Carbon K-edge spectroscopy is a powerful tool for studying carbon bonding and chemistry, but is largely limited to being a surficial probe, owing to the low carbon K-edge energy (Rueff and Shukla 2010). This problem can be overcome by inelastic X-ray scattering. In high-pressure XRS, the high-energy incident X-ray penetrates the pressure vessel and reaches the sample. The scattered photon loses a portion of energy corresponding to the electron edge of the element of interest in the sample, and still is high enough in energy to exit the vessel to be registered on the analyzer-detector system. In XRS experiments, single-crystal analyzers collect scattered X-rays, and focus them to the detector in a nearly backscattering geometry, thus fixing the energy at the elastic line. The incident X-ray energy is scanned relative to the elastic line to determine the inelastic (Raman) shift. XRS features are relatively insensitive to momentum transfer (q), and thus the angle is set at an angle to optimize the intensity, and multiple analyzers can be used to increase the counting rate without concern for their differences in q.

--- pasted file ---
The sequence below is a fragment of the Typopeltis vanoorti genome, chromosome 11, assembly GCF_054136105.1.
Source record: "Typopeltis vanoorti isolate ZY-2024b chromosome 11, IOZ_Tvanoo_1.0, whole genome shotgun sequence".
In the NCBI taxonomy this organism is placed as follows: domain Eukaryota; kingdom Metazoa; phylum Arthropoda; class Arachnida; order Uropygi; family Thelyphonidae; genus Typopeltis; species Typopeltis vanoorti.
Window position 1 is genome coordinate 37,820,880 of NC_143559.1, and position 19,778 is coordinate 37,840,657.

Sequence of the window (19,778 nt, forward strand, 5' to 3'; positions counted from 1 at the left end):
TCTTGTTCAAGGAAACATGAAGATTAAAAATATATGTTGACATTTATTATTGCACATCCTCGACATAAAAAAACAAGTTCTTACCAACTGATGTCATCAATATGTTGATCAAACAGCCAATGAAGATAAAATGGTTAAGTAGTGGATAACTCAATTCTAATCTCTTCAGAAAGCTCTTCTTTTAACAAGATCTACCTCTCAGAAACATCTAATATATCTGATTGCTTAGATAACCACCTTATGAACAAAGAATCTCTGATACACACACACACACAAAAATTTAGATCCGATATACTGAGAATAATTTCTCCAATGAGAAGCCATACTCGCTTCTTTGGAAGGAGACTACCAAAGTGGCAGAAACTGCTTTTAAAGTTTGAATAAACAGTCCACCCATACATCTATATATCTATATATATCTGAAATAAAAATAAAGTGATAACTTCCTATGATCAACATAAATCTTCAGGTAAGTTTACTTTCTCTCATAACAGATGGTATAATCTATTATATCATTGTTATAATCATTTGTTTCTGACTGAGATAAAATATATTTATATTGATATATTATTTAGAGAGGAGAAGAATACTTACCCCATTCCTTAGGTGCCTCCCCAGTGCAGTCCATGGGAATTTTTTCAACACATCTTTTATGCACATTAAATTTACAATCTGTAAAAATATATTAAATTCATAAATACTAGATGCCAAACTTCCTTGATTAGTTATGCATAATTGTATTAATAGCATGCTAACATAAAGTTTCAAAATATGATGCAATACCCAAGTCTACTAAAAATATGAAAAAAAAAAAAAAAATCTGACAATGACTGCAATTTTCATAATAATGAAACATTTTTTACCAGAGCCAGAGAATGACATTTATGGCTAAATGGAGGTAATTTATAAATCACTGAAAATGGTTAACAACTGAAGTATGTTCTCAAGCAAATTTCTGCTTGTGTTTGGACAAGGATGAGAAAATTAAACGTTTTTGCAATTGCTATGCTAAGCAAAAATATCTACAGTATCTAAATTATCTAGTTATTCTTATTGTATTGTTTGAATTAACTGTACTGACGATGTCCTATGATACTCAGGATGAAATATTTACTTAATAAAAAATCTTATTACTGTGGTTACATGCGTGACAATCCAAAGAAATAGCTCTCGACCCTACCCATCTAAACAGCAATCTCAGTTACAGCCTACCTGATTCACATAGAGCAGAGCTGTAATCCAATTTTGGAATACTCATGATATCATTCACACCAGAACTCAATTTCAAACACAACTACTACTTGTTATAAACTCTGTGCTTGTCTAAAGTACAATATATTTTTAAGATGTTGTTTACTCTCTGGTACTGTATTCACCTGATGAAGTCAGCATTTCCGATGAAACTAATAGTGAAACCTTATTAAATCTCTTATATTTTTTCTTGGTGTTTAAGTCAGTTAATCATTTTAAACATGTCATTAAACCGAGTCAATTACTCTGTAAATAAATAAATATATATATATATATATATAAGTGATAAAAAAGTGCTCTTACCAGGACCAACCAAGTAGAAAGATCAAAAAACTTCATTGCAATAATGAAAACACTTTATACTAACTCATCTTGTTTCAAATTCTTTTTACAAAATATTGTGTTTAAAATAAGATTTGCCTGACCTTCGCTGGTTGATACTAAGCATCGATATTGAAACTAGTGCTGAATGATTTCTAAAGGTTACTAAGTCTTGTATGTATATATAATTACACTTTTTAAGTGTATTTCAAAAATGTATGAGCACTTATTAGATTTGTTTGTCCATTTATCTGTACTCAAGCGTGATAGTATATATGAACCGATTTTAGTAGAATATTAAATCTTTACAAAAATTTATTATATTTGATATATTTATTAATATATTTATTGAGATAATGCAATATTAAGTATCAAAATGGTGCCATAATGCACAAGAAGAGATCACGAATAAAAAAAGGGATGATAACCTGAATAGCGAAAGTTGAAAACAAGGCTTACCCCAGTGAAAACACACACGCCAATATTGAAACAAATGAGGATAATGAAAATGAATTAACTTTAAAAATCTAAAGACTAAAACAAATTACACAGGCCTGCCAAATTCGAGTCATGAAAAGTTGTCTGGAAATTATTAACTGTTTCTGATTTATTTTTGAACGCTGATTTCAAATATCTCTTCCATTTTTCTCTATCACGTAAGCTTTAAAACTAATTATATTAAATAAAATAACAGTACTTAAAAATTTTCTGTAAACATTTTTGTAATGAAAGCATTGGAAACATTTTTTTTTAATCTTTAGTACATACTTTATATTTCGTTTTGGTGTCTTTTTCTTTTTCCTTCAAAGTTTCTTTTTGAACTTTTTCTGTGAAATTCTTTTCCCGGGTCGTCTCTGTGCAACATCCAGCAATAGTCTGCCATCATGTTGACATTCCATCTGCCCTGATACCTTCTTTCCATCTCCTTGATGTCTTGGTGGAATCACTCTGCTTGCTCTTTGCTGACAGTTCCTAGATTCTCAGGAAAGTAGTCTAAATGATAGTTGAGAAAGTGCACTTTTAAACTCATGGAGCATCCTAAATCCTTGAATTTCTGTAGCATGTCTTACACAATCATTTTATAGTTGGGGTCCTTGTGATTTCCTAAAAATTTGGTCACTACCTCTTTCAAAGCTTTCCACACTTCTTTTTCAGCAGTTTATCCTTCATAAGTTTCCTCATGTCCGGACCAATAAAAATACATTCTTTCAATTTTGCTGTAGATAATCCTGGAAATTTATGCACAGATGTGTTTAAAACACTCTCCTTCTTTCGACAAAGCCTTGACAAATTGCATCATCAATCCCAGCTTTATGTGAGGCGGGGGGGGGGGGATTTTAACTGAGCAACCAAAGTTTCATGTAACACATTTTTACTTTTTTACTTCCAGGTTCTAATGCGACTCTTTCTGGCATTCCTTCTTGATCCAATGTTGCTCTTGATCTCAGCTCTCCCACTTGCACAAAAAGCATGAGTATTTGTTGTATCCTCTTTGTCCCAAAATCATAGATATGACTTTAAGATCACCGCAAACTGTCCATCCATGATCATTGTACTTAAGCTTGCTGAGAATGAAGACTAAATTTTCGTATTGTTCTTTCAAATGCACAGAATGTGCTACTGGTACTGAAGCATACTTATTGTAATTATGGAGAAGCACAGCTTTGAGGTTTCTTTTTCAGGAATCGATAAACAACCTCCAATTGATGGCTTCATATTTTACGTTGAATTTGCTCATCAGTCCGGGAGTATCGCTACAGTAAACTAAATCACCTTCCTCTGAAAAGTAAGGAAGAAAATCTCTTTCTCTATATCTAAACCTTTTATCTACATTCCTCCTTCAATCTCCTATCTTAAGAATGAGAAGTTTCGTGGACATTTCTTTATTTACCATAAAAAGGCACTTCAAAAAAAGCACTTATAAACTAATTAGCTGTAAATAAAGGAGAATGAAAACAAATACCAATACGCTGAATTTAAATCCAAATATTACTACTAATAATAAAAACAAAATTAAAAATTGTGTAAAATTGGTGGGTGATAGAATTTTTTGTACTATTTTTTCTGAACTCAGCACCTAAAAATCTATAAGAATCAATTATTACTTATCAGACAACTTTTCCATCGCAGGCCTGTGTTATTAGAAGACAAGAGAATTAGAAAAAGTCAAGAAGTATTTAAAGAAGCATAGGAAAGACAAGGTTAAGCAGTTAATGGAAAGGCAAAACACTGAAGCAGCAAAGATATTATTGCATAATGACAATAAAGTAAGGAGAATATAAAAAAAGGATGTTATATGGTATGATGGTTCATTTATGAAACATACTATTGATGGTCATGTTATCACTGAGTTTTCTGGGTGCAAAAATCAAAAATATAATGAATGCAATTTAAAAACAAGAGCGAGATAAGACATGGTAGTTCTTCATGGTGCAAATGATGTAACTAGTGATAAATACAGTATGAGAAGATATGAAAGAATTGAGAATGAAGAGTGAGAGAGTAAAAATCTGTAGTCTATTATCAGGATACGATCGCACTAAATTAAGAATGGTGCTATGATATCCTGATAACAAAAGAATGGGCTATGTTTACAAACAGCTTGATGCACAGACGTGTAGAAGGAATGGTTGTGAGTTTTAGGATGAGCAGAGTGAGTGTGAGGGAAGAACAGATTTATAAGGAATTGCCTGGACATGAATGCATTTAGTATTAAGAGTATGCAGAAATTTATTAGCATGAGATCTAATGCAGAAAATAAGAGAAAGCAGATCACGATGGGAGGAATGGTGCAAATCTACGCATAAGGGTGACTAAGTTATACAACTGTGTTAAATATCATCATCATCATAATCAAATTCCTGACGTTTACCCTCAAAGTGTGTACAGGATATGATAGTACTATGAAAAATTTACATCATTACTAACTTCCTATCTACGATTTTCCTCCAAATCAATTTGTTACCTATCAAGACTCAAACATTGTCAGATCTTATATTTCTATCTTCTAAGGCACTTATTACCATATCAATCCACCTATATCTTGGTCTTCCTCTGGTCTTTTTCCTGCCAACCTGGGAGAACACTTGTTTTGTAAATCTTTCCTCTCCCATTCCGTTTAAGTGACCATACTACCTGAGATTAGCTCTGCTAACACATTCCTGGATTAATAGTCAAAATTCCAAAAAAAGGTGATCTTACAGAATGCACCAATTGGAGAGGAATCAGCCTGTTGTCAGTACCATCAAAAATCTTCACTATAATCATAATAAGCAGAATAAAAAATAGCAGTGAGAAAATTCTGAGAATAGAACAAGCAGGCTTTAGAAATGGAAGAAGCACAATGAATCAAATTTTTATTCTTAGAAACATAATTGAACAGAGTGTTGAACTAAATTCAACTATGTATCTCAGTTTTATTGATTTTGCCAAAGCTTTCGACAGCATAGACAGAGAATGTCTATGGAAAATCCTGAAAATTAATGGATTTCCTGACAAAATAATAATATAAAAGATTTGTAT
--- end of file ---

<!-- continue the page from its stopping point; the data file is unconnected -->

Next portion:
XRS spectra of second-row elements from Li (56 eV) to O (543 eV) have been successfully observed at high pressures. A number of XRS studies have been conducted on a variety of carbon systems, which reveal interesting bonding changes in situ at high pressure. These studies, including graphite (Mao et al. 2003), C60 (Kumar et al. 2007a,b), benzene (Pravica et al. 2007), and glassy carbon (Lin et al. 2011), demonstrate the great promise of this technique for looking at deep carbon phases (Fig. 12). XRS has widened the reach of X-ray absorption spectroscopy (XAS) on low-Z samples, which was once limited to the soft X-ray range, to systems and sample conditions where the penetration capability of a hard X-ray probe is essential. In addition it has opened up the possibility to measure the spectra that are symmetry forbidden in XAS (Bergmann et al. 2003). This capability has resulted in rapid growth in XRS over the last few years, yet given the large number of systems that could uniquely profit from XRS, the number of such studies has been very small when compared to conventional XAS. Progress has been hampered because only a few heavily oversubscribed instruments exist worldwide, and due to the diminutive XRS cross-section, in many systems very long scanning times are required to obtain a high-quality spectrum.